Michele Baldrin and David K. Levine, in Against Intellectual Monopoly, provide numerous historical examples of patents retarding, rather than promoting innovation, and note the finding (p. 92, regarding the software industry) that patents were not an encouragement to research and development, but rather a substitute for them.

Now, in  Where Ideas Come From (in Wired Oct ’10) Kevin Kelly and Steven Johnson sort of combine these two ideas by asserting that innovations are not the products of individuals, but of communities.

It’s amazing that the myth of the lone genius has persisted for so long, since simultaneous invention has always been the norm, not the exception … [T]here’s a related myth, that innovation comes primarily from the profit motive… If you look at history, it comes from creating environments where [people’s] ideas can connect.”

And they tie this into another kind of property rights:

One reason we have this great explosion of innovation in wireless right now is that the U S deregulated [allowed unlicensed use of parts of the] spectrum.  Before that, spectrum was something too precious to be wasted…But when you deregulate– and say, OK, now waste it– you get Wi-Fi.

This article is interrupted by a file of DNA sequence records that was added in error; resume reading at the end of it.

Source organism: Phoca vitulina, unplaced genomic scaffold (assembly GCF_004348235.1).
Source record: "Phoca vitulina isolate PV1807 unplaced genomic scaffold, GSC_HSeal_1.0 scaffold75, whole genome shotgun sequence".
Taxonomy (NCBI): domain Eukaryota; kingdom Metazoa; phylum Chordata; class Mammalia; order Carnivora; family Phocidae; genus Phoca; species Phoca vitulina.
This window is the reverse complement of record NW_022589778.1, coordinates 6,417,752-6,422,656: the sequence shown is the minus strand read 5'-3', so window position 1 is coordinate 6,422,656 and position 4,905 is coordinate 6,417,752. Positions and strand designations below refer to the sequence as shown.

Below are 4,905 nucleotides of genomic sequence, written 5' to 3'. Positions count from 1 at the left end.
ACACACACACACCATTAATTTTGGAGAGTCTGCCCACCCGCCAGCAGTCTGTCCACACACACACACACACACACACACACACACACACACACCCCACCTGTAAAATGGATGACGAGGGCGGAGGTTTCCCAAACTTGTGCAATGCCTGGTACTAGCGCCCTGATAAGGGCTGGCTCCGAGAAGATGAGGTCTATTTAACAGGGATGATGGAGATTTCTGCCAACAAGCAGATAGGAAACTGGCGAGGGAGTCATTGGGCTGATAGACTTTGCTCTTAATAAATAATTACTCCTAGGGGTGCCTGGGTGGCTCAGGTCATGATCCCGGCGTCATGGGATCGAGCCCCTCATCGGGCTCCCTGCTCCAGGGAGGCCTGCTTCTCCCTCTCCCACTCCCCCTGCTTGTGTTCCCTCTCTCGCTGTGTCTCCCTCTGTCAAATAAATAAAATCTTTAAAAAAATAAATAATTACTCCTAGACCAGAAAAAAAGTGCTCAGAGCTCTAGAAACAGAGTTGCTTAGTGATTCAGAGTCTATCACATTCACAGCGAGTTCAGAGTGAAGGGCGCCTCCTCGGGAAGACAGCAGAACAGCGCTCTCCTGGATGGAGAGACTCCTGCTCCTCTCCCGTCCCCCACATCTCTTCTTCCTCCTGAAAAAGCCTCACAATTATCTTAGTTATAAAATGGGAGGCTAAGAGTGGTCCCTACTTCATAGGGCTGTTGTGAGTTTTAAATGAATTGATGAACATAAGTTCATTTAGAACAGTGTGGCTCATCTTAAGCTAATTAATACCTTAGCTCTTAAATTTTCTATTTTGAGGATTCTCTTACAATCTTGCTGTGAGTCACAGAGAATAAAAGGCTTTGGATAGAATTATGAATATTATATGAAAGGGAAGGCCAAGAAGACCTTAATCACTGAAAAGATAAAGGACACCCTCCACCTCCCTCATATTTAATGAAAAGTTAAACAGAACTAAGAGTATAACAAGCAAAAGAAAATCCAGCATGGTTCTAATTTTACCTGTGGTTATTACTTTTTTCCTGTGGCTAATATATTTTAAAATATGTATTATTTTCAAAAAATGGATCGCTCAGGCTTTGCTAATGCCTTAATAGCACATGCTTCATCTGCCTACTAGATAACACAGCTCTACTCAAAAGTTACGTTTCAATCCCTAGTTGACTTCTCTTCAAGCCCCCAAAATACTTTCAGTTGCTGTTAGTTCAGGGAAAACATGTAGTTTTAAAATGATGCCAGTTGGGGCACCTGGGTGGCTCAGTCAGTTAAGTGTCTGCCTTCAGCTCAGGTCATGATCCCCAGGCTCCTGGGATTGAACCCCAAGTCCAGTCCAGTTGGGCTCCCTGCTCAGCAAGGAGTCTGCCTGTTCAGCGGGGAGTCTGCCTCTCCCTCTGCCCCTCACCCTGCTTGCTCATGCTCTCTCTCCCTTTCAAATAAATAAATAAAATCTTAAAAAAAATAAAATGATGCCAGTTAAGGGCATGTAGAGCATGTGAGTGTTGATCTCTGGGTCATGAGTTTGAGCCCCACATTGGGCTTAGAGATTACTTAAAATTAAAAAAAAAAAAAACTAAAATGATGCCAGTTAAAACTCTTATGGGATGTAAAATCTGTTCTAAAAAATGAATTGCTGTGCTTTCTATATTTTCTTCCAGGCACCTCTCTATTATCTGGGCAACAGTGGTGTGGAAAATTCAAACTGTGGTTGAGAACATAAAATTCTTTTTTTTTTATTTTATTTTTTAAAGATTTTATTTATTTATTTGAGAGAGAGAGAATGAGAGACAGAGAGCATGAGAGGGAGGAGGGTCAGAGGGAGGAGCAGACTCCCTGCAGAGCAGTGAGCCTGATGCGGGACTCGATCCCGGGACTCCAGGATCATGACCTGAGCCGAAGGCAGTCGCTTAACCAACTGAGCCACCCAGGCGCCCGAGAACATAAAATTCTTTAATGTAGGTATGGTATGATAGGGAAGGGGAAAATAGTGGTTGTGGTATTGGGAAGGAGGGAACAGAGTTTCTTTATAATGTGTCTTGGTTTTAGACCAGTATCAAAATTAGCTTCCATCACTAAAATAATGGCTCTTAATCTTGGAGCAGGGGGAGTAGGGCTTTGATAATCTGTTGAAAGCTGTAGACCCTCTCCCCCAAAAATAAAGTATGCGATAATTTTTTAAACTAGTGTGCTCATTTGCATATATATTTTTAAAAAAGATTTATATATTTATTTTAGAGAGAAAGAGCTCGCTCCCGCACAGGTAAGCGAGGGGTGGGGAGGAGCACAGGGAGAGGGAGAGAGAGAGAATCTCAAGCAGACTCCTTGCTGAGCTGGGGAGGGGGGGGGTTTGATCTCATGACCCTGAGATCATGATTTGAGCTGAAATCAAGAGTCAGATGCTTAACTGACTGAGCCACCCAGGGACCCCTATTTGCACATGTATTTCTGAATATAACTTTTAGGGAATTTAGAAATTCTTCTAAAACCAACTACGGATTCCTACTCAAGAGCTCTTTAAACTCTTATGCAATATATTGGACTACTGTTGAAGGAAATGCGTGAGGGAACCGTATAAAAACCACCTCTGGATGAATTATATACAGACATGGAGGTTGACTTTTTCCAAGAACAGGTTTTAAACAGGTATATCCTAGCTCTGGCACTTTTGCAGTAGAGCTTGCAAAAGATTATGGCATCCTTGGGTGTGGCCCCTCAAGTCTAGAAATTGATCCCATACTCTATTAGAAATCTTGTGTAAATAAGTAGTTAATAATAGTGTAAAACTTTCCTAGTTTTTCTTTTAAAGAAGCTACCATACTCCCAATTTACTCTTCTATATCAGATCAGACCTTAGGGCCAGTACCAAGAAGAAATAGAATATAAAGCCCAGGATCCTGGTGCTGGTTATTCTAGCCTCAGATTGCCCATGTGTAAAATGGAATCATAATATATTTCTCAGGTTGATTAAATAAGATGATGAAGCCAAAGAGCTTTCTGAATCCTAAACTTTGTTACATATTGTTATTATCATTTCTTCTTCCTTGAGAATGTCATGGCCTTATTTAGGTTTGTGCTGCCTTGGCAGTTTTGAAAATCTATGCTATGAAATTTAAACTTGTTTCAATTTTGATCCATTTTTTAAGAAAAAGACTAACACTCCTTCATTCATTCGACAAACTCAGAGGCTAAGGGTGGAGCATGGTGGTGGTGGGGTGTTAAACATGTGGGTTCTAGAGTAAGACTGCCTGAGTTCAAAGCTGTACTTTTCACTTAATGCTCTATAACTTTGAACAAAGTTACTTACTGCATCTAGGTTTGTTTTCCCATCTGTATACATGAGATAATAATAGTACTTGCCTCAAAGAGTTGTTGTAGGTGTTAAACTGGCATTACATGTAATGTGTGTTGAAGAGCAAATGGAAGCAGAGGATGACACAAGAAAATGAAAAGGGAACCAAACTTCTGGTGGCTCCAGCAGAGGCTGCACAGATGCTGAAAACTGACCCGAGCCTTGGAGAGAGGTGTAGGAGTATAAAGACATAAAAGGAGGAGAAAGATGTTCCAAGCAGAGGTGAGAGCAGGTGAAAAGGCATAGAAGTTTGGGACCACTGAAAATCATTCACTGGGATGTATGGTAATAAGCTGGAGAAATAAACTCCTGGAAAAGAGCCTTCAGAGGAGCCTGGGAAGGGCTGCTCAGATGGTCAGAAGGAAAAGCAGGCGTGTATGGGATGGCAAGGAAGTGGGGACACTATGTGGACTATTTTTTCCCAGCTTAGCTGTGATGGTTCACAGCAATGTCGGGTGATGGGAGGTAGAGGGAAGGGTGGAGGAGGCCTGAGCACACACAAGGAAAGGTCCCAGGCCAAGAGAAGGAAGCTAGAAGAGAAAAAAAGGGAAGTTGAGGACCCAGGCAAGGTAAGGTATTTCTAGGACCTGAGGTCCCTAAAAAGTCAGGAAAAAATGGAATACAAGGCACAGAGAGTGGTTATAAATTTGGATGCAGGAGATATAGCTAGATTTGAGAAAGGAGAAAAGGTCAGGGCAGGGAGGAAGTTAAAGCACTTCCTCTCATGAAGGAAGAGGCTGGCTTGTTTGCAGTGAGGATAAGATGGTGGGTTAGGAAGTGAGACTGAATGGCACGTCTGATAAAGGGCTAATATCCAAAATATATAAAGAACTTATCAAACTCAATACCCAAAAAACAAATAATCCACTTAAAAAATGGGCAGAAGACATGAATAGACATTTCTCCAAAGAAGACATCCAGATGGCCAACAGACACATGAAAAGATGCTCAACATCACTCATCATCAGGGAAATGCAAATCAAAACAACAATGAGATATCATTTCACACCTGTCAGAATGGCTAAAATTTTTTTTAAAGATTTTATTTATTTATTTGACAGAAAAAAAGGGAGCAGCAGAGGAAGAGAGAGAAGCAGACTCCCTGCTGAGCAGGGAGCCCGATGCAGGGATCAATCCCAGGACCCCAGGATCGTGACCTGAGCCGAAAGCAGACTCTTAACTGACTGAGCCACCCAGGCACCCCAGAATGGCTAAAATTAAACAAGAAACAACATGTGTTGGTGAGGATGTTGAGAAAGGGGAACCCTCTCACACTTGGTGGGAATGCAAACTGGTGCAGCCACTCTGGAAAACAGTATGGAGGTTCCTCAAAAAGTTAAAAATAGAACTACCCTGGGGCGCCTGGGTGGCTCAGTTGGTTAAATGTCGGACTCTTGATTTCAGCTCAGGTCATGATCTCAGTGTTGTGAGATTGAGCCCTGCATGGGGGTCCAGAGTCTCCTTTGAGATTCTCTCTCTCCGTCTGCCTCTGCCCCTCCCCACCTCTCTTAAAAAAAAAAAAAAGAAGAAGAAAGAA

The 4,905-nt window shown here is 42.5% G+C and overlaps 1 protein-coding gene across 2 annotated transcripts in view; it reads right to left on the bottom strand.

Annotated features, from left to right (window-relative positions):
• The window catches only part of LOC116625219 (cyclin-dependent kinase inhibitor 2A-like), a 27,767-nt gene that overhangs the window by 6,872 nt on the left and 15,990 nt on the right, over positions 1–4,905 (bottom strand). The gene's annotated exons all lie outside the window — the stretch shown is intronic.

All in all, a very Georgist article, the authors of which have also written what I hope are very Georgist books (both coming out next month):

Steven Johnson, Where Good Ideas Come From

Kevin Kelly What Technology Wants

Cab medallion prices continue to rise

Fifteen months ago, I noted that Chicago taxi medallions were selling for about $77,000.  Now, per the May ’08 issue of Chicago Dispatcher,  the median price increased in April (based on data thru April 22) to $125,000.  That’s a 62% increase in 14 months– with no increase in fares (altho a gas surcharge which was allowed subsequently doubtless was anticipated).

Of course the medallion owners, as such, contribute nothing to the provision of transportation, but they do impose a cost on passengers and/or drivers.  Limiting the number of cabs doesn’t increase the earnings of drivers.